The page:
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Lex and Yacc are tools which allow you to create text scanners and parsers. If you’re looking to develop a calculator, compiler or anything which needs to decompose a series of text statements into something a computer can understand, you can use Lex and Yacc to do this.

If you simply want a Lexical analyser, the General/NSScanner class could be used. But if you want to be able to parse more complex things then the Lex and Yacc combination is a good choice and can be used directly within General/XCode. There’s plenty of documentation available on making the rules, which I won’t cover here. But I will cover how it works with Objective-C. There is also an O’Reilly book called “Building Cocoa Applications” (General/BookBuildingCocoaApplications) which describes how to create a calculator parser, but they completely chicken out of integrating it directly into Objective C for some reason, and pipe the input and output through to a C program instead.

I firstly define a “Node” class which is the superclass of the following kinds of node: StringNode, BooleanNode, NumberNode, IdentifierNode, FunctionNode and ArrayNode. Each of these has a class method to create an autoreleased class instance:

+(General/StringNode* )stringWithQuotedCString:(const char* )cString; +(General/BooleanNode* )trueNode; +(General/BooleanNode* )falseNode; +(General/NumberNode* )numberWithCString:(const char* )cString; +(General/IdentifierNode* )identifierWithCString:(const char* )cString; +(General/FunctionNode* )function:(Node* )theFunction withArray:(Node* )theNode; +(General/ArrayNode* )arrayWithNode:(Node* )theArrayOrNode withNode:(Node* )theNode;

My expression parser is very simple and will accept the following kinds of expressions:

(a AND b) (a OR b) NOT(a) AND(a,b) 1 + 2 4 - 3 a := 100 a = 100 (a = ‘foo’) OR (b = TRUE)

These will end up being expressed in the following manner when passed through Lex and Yacc:

General/FunctionNode(@”AND”,General/ArrayNode(General/IdentifierNode(@”a”),General/IdentifierNode(@”b”),nil)) General/FunctionNode(@”OR”,General/ArrayNode(General/IdentifierNode(@”a”),General/IdentifierNode(@”b”),nil)) General/FunctionNode(@”NOT”,General/ArrayNode(General/IdentifierNode(@”a”),nil)) General/FunctionNode(@”AND”,General/ArrayNode(General/IdentifierNode(@”a”),General/IdentifierNode(@”b”),nil)) General/FunctionNode(@”PLUS”,General/ArrayNode(General/NumberNode(1),General/NumberNode(2),nil)) General/FunctionNode(@”MINUS”,General/ArrayNode(General/NumberNode(4),General/NumberNode(3),nil)) General/FunctionNode(@”ASSIGN”,General/ArrayNode(General/IdentifierNode(@”a”),General/NumberNode(100),nil)) General/FunctionNode(@”EQUALS”,General/ArrayNode(General/IdentifierNode(@”a”),General/NumberNode(100),nil)) General/FunctionNode(@”OR”,General/ArrayNode(General/FunctionNode(@”EQUALS”,General/ArrayNode(General/IdentifierNode(@”a”),General/StringNode(@”foo”))),General/FunctionNode(@”EQUALS”,General/ArrayNode(General/IdentifierNode(@”b”),General/BooleanNode(YES)))

These look much more complicated, but are trival for the computer to evaluate programmatically. To achieve this, create your two “rules” files. The file extensions contain “m” to indicate they are Objective-C files rather than plain old C.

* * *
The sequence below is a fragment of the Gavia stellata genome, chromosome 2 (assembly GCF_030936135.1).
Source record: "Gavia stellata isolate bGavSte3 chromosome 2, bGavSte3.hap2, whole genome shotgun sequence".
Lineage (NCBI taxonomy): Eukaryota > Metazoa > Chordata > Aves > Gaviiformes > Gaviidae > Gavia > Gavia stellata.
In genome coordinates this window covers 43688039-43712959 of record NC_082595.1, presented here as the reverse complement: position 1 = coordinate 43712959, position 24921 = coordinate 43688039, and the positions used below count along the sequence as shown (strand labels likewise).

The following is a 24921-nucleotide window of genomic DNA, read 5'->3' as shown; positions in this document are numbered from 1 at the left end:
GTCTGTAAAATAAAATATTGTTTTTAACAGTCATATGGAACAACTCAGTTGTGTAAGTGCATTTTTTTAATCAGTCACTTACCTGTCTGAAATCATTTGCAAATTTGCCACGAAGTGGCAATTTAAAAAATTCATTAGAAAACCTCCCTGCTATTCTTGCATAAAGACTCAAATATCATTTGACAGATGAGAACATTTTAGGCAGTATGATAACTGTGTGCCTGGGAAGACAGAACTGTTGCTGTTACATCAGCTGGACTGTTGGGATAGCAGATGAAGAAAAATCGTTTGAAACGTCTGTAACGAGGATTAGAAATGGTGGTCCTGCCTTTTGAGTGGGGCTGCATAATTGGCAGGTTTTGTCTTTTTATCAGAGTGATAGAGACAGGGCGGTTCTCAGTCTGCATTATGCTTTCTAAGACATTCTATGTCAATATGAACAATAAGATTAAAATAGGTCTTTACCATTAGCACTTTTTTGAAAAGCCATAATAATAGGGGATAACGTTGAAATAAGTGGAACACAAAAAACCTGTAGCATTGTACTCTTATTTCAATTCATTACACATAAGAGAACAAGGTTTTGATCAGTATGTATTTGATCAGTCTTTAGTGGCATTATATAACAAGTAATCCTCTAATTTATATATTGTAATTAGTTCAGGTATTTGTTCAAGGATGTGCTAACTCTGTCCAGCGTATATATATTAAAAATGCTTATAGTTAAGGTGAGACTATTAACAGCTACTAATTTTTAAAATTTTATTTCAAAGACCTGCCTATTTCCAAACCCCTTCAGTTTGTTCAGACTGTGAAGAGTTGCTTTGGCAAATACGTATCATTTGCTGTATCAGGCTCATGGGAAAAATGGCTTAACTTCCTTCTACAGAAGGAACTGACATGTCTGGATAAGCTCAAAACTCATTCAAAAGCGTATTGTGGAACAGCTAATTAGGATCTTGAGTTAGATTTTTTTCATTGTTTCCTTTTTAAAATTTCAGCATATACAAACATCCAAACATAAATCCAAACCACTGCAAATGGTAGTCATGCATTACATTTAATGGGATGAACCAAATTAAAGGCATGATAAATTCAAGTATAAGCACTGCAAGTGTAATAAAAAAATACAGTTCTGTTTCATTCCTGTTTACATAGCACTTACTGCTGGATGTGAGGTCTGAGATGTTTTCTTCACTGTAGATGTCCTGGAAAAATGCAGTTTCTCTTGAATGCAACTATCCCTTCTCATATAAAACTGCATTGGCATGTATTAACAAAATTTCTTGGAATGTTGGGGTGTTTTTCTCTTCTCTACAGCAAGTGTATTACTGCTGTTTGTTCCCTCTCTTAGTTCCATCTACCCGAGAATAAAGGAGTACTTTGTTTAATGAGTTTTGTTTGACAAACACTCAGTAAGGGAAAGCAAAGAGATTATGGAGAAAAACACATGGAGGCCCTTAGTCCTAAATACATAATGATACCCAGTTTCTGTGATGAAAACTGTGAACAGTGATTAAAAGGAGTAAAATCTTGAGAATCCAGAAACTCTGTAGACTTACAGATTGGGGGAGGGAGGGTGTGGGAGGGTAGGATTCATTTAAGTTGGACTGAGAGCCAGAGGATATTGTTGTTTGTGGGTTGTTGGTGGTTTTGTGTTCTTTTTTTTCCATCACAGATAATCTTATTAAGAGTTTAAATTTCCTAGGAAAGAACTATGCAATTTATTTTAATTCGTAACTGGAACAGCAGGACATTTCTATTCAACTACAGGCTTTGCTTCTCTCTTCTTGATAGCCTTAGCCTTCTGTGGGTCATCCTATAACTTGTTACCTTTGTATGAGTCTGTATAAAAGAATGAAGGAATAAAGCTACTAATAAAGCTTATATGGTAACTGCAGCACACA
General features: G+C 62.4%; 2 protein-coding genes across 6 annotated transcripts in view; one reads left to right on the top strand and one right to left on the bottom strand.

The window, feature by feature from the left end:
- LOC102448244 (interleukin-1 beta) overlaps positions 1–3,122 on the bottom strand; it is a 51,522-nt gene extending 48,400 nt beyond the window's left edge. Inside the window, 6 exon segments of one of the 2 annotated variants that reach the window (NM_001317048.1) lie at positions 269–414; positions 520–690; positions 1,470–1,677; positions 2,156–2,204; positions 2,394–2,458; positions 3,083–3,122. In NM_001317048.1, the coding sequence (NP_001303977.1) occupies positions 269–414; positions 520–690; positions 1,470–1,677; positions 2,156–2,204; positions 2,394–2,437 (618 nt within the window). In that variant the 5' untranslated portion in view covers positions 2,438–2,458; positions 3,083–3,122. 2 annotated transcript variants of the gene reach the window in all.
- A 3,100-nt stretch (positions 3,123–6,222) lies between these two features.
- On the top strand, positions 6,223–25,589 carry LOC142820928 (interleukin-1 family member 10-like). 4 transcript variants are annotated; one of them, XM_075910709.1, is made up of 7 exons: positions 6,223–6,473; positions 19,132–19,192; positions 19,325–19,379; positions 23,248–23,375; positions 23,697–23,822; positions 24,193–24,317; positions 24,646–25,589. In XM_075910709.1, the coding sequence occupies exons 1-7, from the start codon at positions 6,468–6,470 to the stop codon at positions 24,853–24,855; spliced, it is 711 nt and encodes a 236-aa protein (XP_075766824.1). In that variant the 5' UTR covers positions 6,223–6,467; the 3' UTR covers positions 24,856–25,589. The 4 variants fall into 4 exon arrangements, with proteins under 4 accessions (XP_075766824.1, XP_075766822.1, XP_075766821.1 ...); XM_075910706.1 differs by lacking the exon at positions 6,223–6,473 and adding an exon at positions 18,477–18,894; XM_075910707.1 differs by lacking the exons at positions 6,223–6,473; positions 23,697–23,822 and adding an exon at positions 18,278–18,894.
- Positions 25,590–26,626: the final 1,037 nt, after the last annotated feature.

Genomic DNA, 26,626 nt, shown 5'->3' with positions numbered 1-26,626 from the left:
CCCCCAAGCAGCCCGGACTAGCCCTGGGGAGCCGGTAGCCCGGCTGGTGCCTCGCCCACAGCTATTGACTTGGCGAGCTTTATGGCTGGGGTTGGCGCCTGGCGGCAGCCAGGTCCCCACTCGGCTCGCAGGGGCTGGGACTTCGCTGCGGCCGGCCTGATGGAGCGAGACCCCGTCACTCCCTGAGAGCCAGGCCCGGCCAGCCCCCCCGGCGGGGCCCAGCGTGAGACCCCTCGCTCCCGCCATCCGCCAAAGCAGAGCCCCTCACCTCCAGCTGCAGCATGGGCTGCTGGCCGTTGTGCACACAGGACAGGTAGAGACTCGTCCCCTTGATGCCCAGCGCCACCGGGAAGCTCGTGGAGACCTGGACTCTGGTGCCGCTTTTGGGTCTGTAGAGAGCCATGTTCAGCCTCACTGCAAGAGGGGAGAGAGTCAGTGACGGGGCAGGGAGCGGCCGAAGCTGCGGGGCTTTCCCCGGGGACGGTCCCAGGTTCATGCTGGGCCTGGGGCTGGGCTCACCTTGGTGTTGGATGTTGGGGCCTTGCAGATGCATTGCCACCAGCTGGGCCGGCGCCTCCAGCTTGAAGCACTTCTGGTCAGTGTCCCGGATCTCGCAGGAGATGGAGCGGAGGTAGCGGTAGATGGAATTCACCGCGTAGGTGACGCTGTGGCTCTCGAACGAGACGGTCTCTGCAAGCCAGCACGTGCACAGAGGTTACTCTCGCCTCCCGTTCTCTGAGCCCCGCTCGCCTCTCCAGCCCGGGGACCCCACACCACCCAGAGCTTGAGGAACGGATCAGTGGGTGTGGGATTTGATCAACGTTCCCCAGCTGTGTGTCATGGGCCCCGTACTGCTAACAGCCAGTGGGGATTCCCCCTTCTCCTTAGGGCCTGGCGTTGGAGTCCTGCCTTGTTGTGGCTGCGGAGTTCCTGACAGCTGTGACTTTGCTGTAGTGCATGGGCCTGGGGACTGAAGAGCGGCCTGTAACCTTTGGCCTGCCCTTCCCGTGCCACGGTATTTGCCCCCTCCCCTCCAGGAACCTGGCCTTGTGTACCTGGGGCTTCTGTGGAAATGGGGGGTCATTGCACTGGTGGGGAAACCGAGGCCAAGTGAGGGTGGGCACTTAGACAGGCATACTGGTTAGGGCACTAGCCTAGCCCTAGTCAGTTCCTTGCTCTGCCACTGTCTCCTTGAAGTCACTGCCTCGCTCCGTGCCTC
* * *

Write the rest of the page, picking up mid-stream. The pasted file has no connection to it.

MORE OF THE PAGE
Finally, an Objective-C class called ExpressionEvaluator.m will contain the important method yyYYINPUT which is called by the lex/yacc combination to read the input.

Note there is one global variable which contains the current parsed node. Because lex and yacc use global variables, there can only be one evaluator running at any one time. You can return a shared evaluator object [ExpressionEvaluator sharedEvaluator] which includes thread-level locking to ensure that the parsing is done serially.

So, you can now parse an expression:

Node* theExpression = General/[[ExpressionEvaluator sharedEvaluator] parse:@”(a_variable = ‘test’) AND (b_variable = 102)”];

The parse method will return a nil value and throw an exception in the case of a syntax error. When an expression is parsed successfully, a Node object is returned, which may be a BooleanNode, FunctionNode, NumberNode or StringNode. At this point, you may want to cache away your parse trees or you may want to evaluate them. Create the following abstract method in the Node class:

@implementation Node

-(General/NSObject* )evaluateWithDictionary:(General/NSDictionary* )theDictionary { return nil; }


Each Node subclass will need to implement this abstract method. The method should return an General/NSObject (which will likely be an General/NSNumber or General/NSString). I have included a “dictionary” argument so that a dictionary of variable key/value pairs can be used when evaluating the IdentifierNode instances. Here is an evaluator for identifiers:

@implementation General/IdentifierNode

-(General/NSObject* )evaluateWithDictionary:(General/NSDictionary* )theDictionary { General/NSObject* theValue = [theDictionary objectForKey:[self identifier]]; if(theValue==nil) { General/[[NSException exceptionWithName:@”General/VariableNotFoundException” reason:General/[NSString stringWithFormat:@”Variable not found: %@”,[self identifier]] userInfo:nil] raise]; } return theValue; }


The only complicated method is the FunctionNode evaluator, which will need to evaluate differently depending on both the class types of arguments and the function called. Ideally, the evaluate method will also either raise an exception or return nil on error (depending on your own view of exceptions). I have placed some very basic code you can download here:

This includes a “TestApplication” which is a half-baked cocoa-application calculator and expression parser. Would be grateful if you let me know if there are errors, thanks.